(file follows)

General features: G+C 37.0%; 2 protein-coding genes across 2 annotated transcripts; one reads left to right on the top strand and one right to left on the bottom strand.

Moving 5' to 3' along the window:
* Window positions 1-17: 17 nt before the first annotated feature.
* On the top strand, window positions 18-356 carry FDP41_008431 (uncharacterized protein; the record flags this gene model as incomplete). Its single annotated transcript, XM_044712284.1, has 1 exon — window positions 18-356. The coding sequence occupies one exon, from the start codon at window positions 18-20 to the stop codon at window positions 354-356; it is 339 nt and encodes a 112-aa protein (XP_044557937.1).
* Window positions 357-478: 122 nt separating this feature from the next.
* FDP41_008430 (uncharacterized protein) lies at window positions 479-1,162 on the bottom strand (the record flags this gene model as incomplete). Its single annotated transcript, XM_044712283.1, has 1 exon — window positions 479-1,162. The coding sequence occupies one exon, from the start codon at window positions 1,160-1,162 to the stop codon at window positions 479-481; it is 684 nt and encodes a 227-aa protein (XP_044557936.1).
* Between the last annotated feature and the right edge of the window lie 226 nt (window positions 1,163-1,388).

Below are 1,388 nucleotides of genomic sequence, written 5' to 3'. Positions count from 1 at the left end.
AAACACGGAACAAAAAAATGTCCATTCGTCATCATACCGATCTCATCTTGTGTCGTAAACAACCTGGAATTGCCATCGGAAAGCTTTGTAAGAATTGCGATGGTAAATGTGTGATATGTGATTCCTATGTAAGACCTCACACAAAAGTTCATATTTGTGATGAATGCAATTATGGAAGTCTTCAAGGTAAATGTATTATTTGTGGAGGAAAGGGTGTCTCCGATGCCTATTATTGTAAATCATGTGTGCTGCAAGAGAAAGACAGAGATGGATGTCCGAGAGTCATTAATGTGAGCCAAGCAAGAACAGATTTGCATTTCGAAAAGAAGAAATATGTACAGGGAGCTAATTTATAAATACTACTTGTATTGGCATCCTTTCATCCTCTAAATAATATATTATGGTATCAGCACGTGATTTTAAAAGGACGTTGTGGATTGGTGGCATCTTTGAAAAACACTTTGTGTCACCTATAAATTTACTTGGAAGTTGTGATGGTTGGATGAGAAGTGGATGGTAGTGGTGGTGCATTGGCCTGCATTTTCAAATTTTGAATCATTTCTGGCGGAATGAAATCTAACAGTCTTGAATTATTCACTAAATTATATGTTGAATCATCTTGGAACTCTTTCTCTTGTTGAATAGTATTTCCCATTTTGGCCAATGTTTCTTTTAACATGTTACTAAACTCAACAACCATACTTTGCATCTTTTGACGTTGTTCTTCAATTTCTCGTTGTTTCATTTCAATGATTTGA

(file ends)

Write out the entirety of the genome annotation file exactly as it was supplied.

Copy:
General features: G+C 37.0%; 2 protein-coding genes across 2 annotated transcripts; one reads left to right on the top strand and one right to left on the bottom strand.

Moving 5' to 3' along the window:
* Window positions 1-17: 17 nt before the first annotated feature.
* On the top strand, window positions 18-356 carry FDP41_008431 (uncharacterized protein; the record flags this gene model as incomplete). Its single annotated transcript, XM_044712284.1, has 1 exon — window positions 18-356. The coding sequence occupies one exon, from the start codon at window positions 18-20 to the stop codon at window positions 354-356; it is 339 nt and encodes a 112-aa protein (XP_044557937.1).
* Window positions 357-478: 122 nt separating this feature from the next.
* FDP41_008430 (uncharacterized protein) lies at window positions 479-1,162 on the bottom strand (the record flags this gene model as incomplete). Its single annotated transcript, XM_044712283.1, has 1 exon — window positions 479-1,162. The coding sequence occupies one exon, from the start codon at window positions 1,160-1,162 to the stop codon at window positions 479-481; it is 684 nt and encodes a 227-aa protein (XP_044557936.1).
* Between the last annotated feature and the right edge of the window lie 226 nt (window positions 1,163-1,388).

Below are 1,388 nucleotides of genomic sequence, written 5' to 3'. Positions count from 1 at the left end.
AAACACGGAACAAAAAAATGTCCATTCGTCATCATACCGATCTCATCTTGTGTCGTAAACAACCTGGAATTGCCATCGGAAAGCTTTGTAAGAATTGCGATGGTAAATGTGTGATATGTGATTCCTATGTAAGACCTCACACAAAAGTTCATATTTGTGATGAATGCAATTATGGAAGTCTTCAAGGTAAATGTATTATTTGTGGAGGAAAGGGTGTCTCCGATGCCTATTATTGTAAATCATGTGTGCTGCAAGAGAAAGACAGAGATGGATGTCCGAGAGTCATTAATGTGAGCCAAGCAAGAACAGATTTGCATTTCGAAAAGAAGAAATATGTACAGGGAGCTAATTTATAAATACTACTTGTATTGGCATCCTTTCATCCTCTAAATAATATATTATGGTATCAGCACGTGATTTTAAAAGGACGTTGTGGATTGGTGGCATCTTTGAAAAACACTTTGTGTCACCTATAAATTTACTTGGAAGTTGTGATGGTTGGATGAGAAGTGGATGGTAGTGGTGGTGCATTGGCCTGCATTTTCAAATTTTGAATCATTTCTGGCGGAATGAAATCTAACAGTCTTGAATTATTCACTAAATTATATGTTGAATCATCTTGGAACTCTTTCTCTTGTTGAATAGTATTTCCCATTTTGGCCAATGTTTCTTTTAACATGTTACTAAACTCAACAACCATACTTTGCATCTTTTGACGTTGTTCTTCAATTTCTCGTTGTTTCATTTCAATGATTTGA